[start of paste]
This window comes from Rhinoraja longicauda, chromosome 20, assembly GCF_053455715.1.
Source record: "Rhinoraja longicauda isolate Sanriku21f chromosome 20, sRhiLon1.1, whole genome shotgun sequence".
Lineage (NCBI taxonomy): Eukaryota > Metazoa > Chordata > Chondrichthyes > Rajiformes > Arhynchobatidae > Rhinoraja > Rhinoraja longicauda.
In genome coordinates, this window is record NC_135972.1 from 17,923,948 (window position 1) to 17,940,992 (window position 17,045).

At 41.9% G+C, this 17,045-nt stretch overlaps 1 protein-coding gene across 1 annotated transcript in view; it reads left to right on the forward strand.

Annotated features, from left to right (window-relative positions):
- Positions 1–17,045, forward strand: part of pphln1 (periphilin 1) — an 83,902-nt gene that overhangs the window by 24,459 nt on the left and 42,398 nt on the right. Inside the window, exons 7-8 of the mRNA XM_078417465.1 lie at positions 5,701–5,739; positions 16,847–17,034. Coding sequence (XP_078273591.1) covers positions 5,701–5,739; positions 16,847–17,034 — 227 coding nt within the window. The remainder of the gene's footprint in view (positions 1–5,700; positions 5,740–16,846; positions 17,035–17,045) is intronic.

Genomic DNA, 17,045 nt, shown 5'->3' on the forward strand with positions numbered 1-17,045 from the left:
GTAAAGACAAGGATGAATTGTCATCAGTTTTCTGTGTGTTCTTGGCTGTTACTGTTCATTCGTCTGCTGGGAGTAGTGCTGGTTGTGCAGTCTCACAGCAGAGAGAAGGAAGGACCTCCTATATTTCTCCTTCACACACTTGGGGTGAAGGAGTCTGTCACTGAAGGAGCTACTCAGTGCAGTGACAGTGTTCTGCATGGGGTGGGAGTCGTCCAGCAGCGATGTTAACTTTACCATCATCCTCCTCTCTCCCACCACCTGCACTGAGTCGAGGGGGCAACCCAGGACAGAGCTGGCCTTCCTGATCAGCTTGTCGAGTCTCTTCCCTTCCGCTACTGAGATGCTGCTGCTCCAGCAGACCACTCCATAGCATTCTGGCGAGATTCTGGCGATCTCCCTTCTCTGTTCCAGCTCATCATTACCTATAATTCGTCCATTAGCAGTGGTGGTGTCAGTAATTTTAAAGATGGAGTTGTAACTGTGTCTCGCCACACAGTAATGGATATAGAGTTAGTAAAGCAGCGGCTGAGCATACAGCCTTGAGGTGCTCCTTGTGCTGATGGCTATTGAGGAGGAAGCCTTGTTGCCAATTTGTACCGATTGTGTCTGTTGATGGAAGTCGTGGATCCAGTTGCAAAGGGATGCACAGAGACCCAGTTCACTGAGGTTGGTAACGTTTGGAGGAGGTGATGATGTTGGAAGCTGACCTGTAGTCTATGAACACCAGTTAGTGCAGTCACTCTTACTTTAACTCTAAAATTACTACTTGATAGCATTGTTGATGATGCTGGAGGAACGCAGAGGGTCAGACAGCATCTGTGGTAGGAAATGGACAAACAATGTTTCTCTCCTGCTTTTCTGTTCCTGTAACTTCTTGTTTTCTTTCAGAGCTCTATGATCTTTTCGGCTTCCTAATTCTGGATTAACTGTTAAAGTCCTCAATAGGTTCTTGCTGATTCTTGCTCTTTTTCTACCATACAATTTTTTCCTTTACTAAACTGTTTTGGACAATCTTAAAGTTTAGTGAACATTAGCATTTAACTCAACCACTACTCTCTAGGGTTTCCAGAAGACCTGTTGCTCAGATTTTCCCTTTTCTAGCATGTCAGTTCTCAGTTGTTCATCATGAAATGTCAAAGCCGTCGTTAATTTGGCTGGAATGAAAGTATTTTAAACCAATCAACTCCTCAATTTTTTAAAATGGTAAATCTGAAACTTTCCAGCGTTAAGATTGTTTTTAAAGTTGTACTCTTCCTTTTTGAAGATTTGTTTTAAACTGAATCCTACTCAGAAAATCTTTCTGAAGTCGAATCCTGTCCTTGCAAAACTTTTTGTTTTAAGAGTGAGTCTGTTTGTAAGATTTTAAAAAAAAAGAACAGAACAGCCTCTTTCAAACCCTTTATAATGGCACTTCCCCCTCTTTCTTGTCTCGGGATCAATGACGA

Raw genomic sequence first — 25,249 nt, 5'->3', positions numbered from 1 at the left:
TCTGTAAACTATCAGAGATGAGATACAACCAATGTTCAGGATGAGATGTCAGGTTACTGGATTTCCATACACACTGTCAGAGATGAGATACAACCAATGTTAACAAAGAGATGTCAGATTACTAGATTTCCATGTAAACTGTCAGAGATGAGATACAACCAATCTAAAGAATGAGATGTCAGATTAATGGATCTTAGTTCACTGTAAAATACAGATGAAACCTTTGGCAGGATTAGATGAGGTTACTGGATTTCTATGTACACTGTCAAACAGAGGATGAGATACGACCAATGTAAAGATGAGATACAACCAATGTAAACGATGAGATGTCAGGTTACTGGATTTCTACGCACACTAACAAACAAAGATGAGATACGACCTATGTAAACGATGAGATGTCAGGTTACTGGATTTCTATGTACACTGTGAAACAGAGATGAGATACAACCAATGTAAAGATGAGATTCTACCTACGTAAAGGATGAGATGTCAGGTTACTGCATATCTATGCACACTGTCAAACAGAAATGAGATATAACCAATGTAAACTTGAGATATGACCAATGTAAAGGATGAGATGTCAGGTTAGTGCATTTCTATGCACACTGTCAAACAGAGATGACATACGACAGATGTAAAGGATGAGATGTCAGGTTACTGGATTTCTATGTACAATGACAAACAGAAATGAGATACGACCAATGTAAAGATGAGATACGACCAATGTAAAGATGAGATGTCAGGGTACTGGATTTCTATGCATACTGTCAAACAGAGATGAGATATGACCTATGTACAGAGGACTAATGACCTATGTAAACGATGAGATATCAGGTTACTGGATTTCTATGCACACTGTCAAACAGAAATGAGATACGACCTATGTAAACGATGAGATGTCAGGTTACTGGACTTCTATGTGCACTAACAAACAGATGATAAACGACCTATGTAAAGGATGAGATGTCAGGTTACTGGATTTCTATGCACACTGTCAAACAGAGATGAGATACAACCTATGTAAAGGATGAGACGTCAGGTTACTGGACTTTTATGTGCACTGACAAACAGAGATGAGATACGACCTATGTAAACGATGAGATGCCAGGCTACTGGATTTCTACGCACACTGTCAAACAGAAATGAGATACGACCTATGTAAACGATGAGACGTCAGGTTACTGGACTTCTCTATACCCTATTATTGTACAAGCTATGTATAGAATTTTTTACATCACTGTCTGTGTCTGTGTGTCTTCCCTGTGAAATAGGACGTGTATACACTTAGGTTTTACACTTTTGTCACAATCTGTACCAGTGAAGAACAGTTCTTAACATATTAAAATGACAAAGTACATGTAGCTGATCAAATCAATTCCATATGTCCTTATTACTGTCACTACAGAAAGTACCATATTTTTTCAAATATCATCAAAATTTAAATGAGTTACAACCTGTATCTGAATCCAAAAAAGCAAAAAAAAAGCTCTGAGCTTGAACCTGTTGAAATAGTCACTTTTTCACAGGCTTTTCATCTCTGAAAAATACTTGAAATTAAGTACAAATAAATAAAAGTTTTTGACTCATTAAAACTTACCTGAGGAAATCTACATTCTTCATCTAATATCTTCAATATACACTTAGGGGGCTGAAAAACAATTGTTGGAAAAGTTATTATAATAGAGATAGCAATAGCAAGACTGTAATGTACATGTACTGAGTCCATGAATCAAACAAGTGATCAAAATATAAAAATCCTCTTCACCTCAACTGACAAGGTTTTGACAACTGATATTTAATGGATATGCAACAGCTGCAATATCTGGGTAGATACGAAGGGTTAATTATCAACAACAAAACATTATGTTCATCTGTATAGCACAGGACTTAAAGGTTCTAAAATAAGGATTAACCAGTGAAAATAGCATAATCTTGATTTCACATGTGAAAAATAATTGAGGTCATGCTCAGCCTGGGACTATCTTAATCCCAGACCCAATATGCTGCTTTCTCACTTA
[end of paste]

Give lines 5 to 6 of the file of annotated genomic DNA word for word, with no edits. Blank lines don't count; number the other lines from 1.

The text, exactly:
At 41.9% G+C, this 17,045-nt stretch overlaps 1 protein-coding gene across 1 annotated transcript in view; it reads left to right on the forward strand.

Annotated features, from left to right (window-relative positions):